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How Do You Avoid Blaming When it Comes to Human Error?

Young girl being blamed for something in a restaurant

According to Human Factors Investigation and Analysis of Accidents and Incidents, human error accounts for between 60–80% of all accidents and incidents. 

That statistic has been the cause of many people falsely believing that behavior-based safety (BBS) programs blame the worker. It has also sparked many human and organizational performance (HOP) supporters to believe that BBS and HOP are competing methods for improving safety.  

On the contrary, they are complementary methods and both should be integrated into your existing safety management system. It’s important to note that both BBS and HOP look for ways to minimize human error while understanding behavior. 

When human error is found to be the cause, there’s a misapprehension that it will be used as grounds to punish the human involved in the error. It’s a classic cause and effect—in the event of an incident, people will always look for who caused it. Blame has become a natural reaction. The problem with blame is that it overshadows the real root of a problem and doesn’t allow it to be addressed properly. 

The word ‘error’ has negative connotations, but mistakes can have very positive outcomes. A Framework for Managing Human Factors breaks it down like this: 

It is not only the prevention of error that keeps people safe, it is also the proactive, thoughtful actions that people take to do things better and safer.

Furthermore, as cognitive science advances, there is increasing evidence that some of what might previously have been called “human error” would be better ascribed to inherent cognitive habituation that occurs below the level of consciousness. This is an example of a human factor that may need to be addressed in some way, but which is not accurately described as an error.

The term “human factors” is used here with purpose, to broaden the focus to include human performance optimization, and to avoid the pitfall of labeling inherent cognitive processes as errors.

BBS focuses on remaining non-punitive while assessing at-risk behavior, the choices people make to remain safe and how flawed systems factor into an incident. Meanwhile, HOP states that human factors are inevitable and it’s important to look for the error in system failures. 

HOP reinforces that blame and punishment are detrimental to safety and BBS upholds that view by looking for the context in which something happens. In order to avoid blame, take a cue from HOP and BBS systems. A root cause analysis should take place to determine what caused the accident instead of focusing on who caused the accident. 

Here are three steps to ensure blame is not assigned when it comes to human error.

  1. Hazard Analysis – A great place to start is to look at the tasks that need to be performed and define potential risks associated with each task. In order to identify all present or anticipated dangers, be sure to consider the state of mind of the employee on site—this is particularly important when determining how human error impacts a system and vice versa. Make this part of your hazard identification checklist to ensure it’s checked every time.
  2. Training Human factors specialists train people to recognize the actions (and influences behind them) that led to an incident or accident. Although it may not be possible to predict the next occurrence of human error, people are frequently able to recognize certain states of mind that can lead to an incident. Training supervisors on human factors helps with meaningful communication and recognizing the implications of their work directions while using this knowledge in root cause analysis can help to anticipate problems in the future.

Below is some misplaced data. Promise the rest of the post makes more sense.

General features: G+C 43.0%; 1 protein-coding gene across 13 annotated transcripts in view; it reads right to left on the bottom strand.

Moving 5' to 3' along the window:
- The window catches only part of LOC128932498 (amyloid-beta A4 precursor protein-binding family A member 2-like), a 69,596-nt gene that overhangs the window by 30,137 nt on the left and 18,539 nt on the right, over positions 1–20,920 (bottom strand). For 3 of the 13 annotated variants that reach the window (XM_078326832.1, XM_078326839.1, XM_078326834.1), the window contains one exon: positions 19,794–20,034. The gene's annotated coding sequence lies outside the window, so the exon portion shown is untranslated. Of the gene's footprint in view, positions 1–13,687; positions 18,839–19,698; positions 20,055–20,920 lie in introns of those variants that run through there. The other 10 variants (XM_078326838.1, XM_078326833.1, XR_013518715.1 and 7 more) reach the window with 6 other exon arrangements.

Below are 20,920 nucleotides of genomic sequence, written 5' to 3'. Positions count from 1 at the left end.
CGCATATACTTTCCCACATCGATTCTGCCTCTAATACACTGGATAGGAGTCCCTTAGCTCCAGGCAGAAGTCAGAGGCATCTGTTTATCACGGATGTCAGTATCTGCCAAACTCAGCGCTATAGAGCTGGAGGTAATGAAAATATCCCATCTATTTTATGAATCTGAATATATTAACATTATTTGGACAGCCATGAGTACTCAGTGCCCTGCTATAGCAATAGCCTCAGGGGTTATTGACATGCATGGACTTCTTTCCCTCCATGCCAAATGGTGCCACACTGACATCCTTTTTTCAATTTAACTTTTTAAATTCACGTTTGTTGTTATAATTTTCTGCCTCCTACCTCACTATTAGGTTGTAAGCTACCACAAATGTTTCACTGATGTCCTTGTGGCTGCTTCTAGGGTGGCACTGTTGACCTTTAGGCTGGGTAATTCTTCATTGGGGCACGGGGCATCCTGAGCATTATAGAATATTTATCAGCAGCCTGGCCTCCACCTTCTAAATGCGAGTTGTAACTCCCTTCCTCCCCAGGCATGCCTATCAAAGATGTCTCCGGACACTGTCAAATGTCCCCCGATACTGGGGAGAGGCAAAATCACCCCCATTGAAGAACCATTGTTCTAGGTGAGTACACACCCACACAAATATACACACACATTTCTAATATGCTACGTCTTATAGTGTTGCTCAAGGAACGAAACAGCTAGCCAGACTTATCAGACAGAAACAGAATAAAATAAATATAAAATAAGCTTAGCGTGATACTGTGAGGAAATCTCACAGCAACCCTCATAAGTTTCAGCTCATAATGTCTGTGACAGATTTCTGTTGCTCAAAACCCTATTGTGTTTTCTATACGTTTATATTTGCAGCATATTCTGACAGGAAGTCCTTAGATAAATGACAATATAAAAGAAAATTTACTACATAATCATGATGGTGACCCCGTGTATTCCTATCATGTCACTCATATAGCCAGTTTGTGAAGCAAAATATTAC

3. Ease of Reporting – Confidential near-miss reporting can help to establish control over hazards that could have led to a workplace injury. This is also critical to establish a timeline to determine when and how things could have been worse. No one intends for incidents to happen, and by eliminating the fear of reporting near-miss incidents, more people will be inclined to report, which will make it easier to analyze the threat and improve processes for the future. 

The Human Factors Framework establishes how an organization can develop a system within the company to handle workplace operations and safety by learning from established human factors.

SafeStart Human Factors Construct

Ideally, you’ll have a system of communication that moves up and down from top to bottom in your organization and also laterally across departments. A traditional BBS observation and feedback process wouldn’t make sense if nothing was done to improve conditions following the observation. And HOP leaders can’t be informed without effective input from the people doing the work.

When human factors cause an incident,  try to focus on improving the safety management system and implement a human factors training course that will help employees identify how their state of mind can lead to errors. The most important thing about pinpointing human factors is to minimize the impact on future situations not punish the human who made an error—especially since the error is most often predicated by a number of factors, many of which are beyond their control. 

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Using a Human Factors Framework for Safety and Operational Excellence

It can be hard to see the connection between safety, productivity, human factors and organizational systems. This webinar will demonstrate how a human factors framework can impact all areas of an organization, linking individual worker safety and organizational systems and provide an outline that allows leadership to manage safety-focused change.

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